Re: Mathematica and Maple disagree on this integral

• To: mathgroup at smc.vnet.net
• Subject: [mg33144] Re: [mg33091] Mathematica and Maple disagree on this integral
• From: "Philippe Dumas" <dumasphi at noos.fr>
• Date: Tue, 5 Mar 2002 03:08:51 -0500 (EST)
• References: <200203011152.GAA27858@smc.vnet.net>
• Reply-to: "Philippe Dumas" <dumasphi at noos.fr>
• Sender: owner-wri-mathgroup at wolfram.com

```Your question deals with the problem of defining correctly the value of such
integral of a function taking on infinite value. The proper way is to use
the so called "Cauchy principal value" being defined (in your case) as:
limit of  Integral[Sec[x],{x,eps,Pi-eps}] when eps-->0
Such limit is called the Cauchy principal value (noted vp) and does converge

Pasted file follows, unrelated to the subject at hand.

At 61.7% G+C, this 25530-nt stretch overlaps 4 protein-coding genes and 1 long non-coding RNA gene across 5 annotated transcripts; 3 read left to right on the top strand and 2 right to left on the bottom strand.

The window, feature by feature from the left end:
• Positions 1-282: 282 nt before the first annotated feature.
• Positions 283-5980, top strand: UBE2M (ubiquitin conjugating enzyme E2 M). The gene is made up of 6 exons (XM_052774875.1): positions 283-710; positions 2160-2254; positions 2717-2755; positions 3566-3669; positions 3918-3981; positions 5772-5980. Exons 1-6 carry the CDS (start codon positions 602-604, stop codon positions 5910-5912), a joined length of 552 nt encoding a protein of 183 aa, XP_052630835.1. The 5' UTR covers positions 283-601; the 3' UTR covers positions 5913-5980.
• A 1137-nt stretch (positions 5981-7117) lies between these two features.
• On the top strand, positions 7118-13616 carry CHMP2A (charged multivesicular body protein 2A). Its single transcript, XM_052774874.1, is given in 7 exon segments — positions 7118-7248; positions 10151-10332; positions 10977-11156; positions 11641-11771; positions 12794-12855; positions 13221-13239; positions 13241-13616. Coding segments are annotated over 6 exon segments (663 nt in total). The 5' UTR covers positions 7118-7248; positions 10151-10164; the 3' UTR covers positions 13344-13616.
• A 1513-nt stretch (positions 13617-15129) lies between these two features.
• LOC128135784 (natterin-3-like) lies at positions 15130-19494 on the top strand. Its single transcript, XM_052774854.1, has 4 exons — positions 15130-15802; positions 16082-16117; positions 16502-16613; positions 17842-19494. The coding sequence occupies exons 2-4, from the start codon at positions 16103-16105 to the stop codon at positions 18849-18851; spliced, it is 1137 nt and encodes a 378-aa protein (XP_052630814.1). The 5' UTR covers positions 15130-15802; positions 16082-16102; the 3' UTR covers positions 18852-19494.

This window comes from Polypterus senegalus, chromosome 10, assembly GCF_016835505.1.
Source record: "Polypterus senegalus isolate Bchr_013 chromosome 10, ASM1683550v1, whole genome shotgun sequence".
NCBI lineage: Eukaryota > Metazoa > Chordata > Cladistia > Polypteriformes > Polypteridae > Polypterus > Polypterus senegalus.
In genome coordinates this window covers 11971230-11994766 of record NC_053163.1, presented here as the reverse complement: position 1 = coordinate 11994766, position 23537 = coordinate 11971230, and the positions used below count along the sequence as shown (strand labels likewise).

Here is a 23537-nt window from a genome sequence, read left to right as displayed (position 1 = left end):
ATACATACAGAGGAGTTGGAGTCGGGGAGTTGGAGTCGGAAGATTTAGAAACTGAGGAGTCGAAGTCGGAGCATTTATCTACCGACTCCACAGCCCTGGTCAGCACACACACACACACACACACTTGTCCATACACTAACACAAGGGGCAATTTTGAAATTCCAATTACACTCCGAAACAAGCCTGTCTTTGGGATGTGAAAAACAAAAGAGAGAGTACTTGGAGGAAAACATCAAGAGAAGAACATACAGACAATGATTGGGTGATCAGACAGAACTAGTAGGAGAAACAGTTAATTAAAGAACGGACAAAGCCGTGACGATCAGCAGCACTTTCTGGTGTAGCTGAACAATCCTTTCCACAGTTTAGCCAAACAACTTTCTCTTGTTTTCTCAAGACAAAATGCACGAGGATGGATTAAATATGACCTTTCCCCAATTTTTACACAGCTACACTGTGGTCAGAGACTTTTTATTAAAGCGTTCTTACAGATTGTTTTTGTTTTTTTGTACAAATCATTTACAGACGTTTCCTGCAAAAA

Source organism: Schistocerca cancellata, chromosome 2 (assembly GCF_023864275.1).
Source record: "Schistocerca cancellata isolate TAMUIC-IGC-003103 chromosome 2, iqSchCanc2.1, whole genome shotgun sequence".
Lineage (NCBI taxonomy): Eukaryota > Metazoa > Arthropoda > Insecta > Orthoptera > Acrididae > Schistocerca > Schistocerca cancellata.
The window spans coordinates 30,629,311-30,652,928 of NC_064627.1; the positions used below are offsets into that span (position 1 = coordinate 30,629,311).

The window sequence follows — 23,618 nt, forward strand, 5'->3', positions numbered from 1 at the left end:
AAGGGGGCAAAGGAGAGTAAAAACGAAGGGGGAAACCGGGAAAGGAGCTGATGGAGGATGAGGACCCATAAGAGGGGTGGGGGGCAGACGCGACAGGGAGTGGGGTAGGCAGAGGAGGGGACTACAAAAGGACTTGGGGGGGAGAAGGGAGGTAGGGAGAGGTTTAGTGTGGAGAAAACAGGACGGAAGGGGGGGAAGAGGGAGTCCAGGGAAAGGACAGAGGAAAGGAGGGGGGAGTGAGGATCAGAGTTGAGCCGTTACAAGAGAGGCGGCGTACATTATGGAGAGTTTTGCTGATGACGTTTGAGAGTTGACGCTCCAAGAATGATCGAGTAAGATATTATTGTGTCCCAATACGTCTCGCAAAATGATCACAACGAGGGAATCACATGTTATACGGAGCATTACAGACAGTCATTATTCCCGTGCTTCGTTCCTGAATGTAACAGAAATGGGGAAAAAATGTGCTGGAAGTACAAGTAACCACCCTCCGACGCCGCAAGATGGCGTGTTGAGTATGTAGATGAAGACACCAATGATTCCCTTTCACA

Have a look to "PrincipalValue" in the on-line help.

Regards

Philippe Dumas
99, route du polygone
03 88 84 67 80
67100 Strasbourg

----- Original Message -----
From: "Ben Crain" <bcrain at bellatlantic.net>
To: mathgroup at smc.vnet.net
Subject: [mg33144] [mg33091] Mathematica and Maple disagree on this integral

> What is the definite integral of Sec(x), from 0 to pi?  A textbook
> answer (Stewart, Calculus) is that it diverges.
> And that is the answer Maple gives (calling it "undefined").  But
> Mathematica returns 0.
>
> The integral is split into two improper integrals, from 0 to pi/2 and
> from pi/2 to pi.  Each, by itself, diverges.  The textbook definition
> requires both improper integrals to separately converge for the total
> integral to converge.  By that definition, Maple is right.  But does
> that make sense?  The second improper integral is just the negative of
> the first, and they exactly cancel out for the antiderivative
> ln(abs(sec(t) + tan(t)) at any t close to pi/2.  Why don't they exactly
> offset each other in the limit, as t goes to pi/2, and yield 0?  Why
> shouldn't the integral be so defined, instead of the textbook
> requirement that the improper integrals must separately converge.
>
>

```

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